Heartbeat
Bionym is testing a wearable security wristband called Nymi that can authenticate identity using a person's cardiac rhythm.Getty Images

Canadian start-up Bionym is teaming up with Mastercard and the Royal Bank of Canada (RBC) to test whether a heartbeat can be enough to verify payments.

Bionym will be testing a wearable security wristband called Nymi that can authenticate identity using a person's cardiac rhythm.

The trial will make way for RBC and Mastercard customers to test cardiogram-authenticated payments before the end of the year, confirmed Bionym in a statement on Monday.

Jeremy Bornstein, RBC head of payment innovation, said in a statement:

"We're continuing to work to provide customers increased choice how they pay. Once their wristband is activated, they can leave their phone at home while they go for a run or run an errand, and conveniently and securely buy a coffee or groceries with a tap of the wrist."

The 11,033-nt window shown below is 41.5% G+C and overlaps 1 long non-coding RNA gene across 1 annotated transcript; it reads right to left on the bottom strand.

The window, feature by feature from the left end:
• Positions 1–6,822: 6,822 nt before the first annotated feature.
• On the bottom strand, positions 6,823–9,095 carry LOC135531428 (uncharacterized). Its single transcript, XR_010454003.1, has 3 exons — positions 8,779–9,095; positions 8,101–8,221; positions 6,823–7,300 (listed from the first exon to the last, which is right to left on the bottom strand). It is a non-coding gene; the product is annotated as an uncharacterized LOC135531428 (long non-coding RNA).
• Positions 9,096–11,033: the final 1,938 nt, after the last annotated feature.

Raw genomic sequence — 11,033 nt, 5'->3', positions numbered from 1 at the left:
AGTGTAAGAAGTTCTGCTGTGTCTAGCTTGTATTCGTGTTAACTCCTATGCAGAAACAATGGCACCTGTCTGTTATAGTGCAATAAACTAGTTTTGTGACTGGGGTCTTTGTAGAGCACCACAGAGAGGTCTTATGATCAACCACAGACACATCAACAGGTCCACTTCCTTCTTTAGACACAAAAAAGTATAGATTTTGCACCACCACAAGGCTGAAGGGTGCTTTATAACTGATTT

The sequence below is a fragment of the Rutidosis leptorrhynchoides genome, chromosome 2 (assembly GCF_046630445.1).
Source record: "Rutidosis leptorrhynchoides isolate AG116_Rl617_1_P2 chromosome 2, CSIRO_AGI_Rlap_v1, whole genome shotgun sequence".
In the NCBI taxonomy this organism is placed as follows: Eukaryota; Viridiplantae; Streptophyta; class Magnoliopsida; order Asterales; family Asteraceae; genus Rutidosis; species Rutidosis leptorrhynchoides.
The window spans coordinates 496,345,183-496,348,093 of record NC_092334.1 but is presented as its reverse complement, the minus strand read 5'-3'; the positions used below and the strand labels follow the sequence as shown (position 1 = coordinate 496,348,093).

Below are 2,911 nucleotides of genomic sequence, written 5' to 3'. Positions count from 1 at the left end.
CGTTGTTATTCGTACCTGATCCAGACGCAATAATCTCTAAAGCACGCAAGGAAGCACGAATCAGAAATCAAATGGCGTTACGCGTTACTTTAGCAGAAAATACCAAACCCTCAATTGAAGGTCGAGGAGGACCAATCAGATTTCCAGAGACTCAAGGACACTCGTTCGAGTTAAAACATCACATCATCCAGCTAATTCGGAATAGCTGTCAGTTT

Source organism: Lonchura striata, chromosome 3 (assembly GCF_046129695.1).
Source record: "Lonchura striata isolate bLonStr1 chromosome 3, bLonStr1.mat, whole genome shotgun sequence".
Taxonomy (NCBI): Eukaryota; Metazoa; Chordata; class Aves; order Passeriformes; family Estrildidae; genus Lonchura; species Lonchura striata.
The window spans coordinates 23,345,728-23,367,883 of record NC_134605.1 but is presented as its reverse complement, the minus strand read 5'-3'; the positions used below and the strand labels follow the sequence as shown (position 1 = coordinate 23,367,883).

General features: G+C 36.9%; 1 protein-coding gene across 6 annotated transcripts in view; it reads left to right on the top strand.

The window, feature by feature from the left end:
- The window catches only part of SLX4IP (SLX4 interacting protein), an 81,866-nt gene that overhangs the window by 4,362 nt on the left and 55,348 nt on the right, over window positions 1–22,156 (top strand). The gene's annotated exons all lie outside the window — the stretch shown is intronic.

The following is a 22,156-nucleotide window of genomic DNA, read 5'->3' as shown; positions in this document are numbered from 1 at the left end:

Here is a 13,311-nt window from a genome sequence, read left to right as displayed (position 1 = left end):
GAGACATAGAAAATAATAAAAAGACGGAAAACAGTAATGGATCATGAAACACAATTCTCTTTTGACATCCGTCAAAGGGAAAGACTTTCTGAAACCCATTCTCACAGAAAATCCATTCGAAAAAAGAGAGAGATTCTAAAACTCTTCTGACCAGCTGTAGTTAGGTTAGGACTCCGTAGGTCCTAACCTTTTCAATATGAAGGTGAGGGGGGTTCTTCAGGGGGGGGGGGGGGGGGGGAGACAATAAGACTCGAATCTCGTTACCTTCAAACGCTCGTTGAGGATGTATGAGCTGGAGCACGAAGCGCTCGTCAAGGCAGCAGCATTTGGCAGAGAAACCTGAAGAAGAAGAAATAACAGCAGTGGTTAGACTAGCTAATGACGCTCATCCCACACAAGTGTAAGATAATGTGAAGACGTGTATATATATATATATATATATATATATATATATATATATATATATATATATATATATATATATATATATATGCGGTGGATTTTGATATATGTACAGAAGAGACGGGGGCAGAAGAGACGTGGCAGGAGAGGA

The news comes amidst rising security breach concerns as cardholders face continuing data breaches and theft of account numbers.

According to Bionym, the Nymi wristband could result in easier financial payments with less risk.

If the product succeeds, it will eliminate the need for passwords and pin codes.

Nymi is the world's first biometrically authenticated wearable payment method.